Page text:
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Read about Mrs. Betty's Recipe Box here.

When I came across this cake in Mrs. Betty's Recipe Box, I knew I had to make it. I'm not exactly sure why it's called a Pine Cone Cake, but I'm guessing that it comes from the celestial combination of pineapple and coconut. Regardless what you call it, it deserves to be on your holiday table this year. 

Our pines are currently dusted with snow here in Tennessee, which makes it a perfect time to do some holiday baking.Pine Tree

What kind of memories do pines bring to you? One of my favorite Christmas memories was each year when my dad (who is still the biggest kid at Christmas) would bring in the tree and remove the netting. There's the cold swoosh of air it had been holding in its branches and then the unmistakable smell that only comes from a freshly cut pine tree.

If you've read my Halloween-how-to on making a Steampunk Mummy, you might remember the mention of a Christmas tree farm. That's where our family got our trees for many years. Here we are at the tree farm when our son was about six weeks old and looking quite festive in his teeny red cable knit. He's a teenager now, so that was quite a few Christmases ago.  

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We now have artificial trees in our home, and I do not apologize for that. They are non-sticky, less messy, and I can keep them up as long as I want! I also don't have to worry about the pets drinking or splashing the water. We're  surrounded by acres of pines anyway, so I can look out most any window at a sea of trees. There's a backstory with that: 

When I first met my husband in 1993, he was working at a paper mill located about 50 miles south of where we currently live. At that time, they were one of America's largest producers of newsprint and one of the largest land owners in Southeast Tennessee. We got married the following year and moved away. However, five years later, we found ourselves back in the area and both working at that same paper mill.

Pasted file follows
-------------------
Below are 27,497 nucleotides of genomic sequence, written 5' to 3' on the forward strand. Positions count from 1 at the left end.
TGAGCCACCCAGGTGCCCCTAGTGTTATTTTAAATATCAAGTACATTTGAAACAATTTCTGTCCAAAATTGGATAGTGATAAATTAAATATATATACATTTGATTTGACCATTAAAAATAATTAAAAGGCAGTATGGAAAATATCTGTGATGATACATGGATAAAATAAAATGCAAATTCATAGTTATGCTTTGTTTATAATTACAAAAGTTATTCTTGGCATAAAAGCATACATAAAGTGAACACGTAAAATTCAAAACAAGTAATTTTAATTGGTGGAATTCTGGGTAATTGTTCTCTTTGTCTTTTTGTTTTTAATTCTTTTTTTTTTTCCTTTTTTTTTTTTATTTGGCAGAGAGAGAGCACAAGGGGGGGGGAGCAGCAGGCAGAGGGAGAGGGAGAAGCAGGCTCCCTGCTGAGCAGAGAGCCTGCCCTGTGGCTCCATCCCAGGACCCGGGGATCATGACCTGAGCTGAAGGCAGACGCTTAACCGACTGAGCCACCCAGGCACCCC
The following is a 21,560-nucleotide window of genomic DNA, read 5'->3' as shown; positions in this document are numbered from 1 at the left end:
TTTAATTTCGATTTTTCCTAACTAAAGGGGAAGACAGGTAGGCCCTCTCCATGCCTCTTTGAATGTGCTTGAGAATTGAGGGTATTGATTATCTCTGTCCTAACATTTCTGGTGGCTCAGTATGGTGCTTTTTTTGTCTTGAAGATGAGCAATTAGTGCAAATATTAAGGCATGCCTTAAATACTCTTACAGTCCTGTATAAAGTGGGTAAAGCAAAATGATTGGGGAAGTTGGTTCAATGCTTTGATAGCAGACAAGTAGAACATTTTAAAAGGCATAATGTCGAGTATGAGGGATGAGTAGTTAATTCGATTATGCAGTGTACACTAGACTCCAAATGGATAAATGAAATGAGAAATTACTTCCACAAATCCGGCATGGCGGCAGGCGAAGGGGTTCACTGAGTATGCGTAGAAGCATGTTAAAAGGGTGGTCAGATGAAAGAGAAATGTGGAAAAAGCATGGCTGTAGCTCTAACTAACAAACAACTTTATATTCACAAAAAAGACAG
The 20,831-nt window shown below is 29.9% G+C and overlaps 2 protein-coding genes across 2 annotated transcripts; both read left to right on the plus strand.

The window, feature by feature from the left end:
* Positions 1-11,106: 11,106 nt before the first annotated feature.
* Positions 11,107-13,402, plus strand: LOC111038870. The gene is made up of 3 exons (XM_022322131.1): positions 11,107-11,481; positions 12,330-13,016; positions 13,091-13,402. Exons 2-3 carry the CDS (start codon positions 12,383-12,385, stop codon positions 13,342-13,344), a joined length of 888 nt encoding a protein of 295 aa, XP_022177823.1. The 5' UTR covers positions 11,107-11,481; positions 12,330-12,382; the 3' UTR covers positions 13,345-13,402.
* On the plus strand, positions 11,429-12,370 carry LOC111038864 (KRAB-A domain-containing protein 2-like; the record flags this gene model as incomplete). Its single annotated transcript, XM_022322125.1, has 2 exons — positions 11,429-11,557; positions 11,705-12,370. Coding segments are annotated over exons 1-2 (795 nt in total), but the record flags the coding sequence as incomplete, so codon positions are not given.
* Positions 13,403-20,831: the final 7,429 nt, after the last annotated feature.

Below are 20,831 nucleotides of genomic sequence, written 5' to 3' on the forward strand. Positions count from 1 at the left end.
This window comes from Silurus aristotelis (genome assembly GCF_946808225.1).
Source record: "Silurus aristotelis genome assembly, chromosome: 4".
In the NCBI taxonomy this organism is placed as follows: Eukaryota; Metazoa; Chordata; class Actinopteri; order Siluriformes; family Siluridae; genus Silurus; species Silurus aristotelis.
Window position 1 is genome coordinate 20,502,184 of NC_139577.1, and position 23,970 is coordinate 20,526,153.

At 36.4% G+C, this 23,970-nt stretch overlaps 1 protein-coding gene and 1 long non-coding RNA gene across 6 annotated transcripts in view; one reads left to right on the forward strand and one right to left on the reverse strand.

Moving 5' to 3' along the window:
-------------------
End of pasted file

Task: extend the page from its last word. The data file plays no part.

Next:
Fast forward seven years, when the newsprint industry was being greatly displaced by electronic media. The company had been selling off much of the land where they had their trees planted. After a strange set of circumstances (call it destiny, fate, etc.), we found ourselves with the opportunity to purchase some of that land in the area we wanted to live. We cleared enough to build a house, and there are still countless pines that were once destined to become someone's newspaper. They are now much taller than they were probably ever meant to be.

You know what comes with a ridge covered in pine trees? Many, many PINE CONES! 

That gets us back to CAKE, which is why you're really here, right? 

In Mrs. Betty's recipe, the cake is baked in a 13 x 9-inch pan and does not mention frosting. There's no way she made this cake without cream cheese frosting. It must be so obvious, it didn't need to be on the recipe card. I found a cream cheese frosting recipe of hers, which uses pecans. This worked out perfect, since the cake also has pecans. 

I made the cake in two layers, because I wanted to top it with those edible pine cones. Those were not from Mrs. Betty; the idea came to me at the grocery store when I first eyed those gorgeous, shiny almonds in their skin sitting among the salad toppings in the produce section. They were so pretty and deserved better than being covered in Ranch dressing. 

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The recipes and instructions for the cake, frosting, and pine cone toppers are all explained separately below. Let's start with the cake.

Full recipes are at the bottom of this page.

MRS. BETTY'S PINE CONE CAKE

Pine Cone Cake Recipe Card

Whenever I'm at a bakery, even with all the choices, I am always drawn to carrot cake, especially when presented in cupcake form. If you are a carrot cake fan like me, you are going to love this cake. Even if it carrot cake isn't your thing, try this one...it might even become a favorite!

Gather all your cake ingredients and get them together for a family photo.

 

Beat the oil and sugar together, and then add the eggs one at a time. 

  

Add the baking soda, flour, and cinnamon to the mixer. The recipe calls for 1/2 teaspoon cinnamon; however, I use a Ceylon Cinnamon, and 1/4 teaspoon is plenty.